an argument consists of one or more premises and one conclusion. A premise is a statement (a sentence that is either true or false) that is offered in support of the claim being made, which is the conclusion (which is also a sentence that is either true or false).
A deductive argument is an argument such that the premises provide (or appear to provide) complete support for the conclusion. An inductive argument is an argument such that the premises provide (or appear to provide) some degree of support (but less than complete support) for the conclusion.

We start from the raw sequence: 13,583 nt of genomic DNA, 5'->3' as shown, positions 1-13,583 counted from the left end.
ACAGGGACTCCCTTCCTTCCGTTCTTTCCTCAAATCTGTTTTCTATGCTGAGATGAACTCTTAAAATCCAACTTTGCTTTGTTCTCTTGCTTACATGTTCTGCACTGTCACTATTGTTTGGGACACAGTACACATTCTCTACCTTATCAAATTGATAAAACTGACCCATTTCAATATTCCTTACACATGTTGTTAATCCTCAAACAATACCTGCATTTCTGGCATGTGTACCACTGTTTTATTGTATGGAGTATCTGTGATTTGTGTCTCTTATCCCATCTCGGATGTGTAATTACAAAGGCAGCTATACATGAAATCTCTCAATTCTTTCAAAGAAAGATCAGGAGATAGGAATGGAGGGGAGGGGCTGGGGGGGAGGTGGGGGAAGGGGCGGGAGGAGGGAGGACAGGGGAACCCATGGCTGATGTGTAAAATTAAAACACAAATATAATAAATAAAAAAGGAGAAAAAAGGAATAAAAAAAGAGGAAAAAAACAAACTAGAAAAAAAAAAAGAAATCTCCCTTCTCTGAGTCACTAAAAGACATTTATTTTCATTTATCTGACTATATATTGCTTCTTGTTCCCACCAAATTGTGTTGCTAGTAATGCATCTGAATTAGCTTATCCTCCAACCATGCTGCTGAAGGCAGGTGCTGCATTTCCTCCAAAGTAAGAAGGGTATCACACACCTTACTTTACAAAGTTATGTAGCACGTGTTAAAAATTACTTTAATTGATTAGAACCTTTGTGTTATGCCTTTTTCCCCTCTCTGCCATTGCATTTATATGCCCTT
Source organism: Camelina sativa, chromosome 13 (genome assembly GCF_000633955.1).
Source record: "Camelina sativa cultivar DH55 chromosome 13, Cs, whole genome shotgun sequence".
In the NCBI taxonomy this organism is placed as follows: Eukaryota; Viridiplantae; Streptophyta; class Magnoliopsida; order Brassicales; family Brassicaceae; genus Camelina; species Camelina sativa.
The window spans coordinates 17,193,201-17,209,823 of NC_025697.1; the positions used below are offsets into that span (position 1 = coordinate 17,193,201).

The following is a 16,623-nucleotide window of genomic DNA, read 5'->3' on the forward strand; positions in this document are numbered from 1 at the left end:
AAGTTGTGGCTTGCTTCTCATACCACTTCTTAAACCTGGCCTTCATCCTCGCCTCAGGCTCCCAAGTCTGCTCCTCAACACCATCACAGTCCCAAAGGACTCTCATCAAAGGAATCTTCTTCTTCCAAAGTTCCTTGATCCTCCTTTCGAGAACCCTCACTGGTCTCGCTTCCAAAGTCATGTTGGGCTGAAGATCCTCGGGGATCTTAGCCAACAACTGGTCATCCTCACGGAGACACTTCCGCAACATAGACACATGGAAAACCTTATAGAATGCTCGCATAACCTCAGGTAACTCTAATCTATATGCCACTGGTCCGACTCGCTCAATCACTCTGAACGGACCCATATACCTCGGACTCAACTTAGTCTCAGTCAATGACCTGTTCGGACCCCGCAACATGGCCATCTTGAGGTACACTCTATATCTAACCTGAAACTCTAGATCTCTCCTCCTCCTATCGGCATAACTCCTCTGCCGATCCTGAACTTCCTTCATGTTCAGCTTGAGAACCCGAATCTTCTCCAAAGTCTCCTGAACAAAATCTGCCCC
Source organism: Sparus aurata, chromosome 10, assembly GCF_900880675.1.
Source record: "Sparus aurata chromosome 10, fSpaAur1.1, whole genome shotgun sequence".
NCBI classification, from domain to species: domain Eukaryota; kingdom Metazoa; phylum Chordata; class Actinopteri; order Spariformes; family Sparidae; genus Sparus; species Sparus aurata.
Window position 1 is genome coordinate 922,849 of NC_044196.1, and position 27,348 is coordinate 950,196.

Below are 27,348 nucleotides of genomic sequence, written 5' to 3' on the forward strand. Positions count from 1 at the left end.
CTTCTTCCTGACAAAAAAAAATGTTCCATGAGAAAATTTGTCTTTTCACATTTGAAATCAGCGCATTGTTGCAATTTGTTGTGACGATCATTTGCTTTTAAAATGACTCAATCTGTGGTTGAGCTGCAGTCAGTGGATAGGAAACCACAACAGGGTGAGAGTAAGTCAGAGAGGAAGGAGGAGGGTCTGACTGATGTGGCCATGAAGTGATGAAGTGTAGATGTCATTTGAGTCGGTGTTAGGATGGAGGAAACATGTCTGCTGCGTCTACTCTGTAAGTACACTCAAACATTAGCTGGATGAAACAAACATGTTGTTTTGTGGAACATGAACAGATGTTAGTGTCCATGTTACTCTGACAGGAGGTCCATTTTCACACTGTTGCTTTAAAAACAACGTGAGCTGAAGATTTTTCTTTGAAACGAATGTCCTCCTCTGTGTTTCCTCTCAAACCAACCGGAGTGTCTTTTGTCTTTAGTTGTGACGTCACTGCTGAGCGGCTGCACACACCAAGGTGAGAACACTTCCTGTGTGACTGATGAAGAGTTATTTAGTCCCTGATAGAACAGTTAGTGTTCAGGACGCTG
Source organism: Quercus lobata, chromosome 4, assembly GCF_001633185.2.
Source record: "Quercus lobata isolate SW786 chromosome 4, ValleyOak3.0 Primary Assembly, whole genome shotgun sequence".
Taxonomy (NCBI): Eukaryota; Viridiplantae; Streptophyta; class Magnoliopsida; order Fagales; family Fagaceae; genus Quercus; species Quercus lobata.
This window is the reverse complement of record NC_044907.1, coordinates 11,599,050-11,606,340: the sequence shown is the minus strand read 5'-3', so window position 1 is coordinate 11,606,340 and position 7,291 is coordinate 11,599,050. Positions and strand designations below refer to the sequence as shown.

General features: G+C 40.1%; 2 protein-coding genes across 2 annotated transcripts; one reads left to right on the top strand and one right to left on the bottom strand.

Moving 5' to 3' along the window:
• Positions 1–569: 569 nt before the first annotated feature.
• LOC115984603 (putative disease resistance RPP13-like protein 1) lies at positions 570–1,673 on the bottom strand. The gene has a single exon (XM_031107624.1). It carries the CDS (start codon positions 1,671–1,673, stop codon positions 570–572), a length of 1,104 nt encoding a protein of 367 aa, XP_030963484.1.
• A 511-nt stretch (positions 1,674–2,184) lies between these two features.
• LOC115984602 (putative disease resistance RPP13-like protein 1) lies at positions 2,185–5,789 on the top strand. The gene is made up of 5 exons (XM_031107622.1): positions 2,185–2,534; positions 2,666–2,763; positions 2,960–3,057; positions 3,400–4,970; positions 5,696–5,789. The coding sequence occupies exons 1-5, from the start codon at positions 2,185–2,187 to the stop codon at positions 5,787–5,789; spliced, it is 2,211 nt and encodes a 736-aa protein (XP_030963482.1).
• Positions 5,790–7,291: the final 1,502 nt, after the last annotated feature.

A good deductive argument is known as a valid argument and is such that if all its premises are true, then its conclusion must be true.
A good inductive argument is known as a strong (or “cogent”) inductive argument. It is such that if the premises are true, the conclusion is likely to be true. A fallacy is, very generally, an error in reasoning. This differs from a factual error, which is simply being wrong about the facts. To be more specific, a fallacy is an “argument” in which the premises given for the conclusion do not provide the needed degree of support.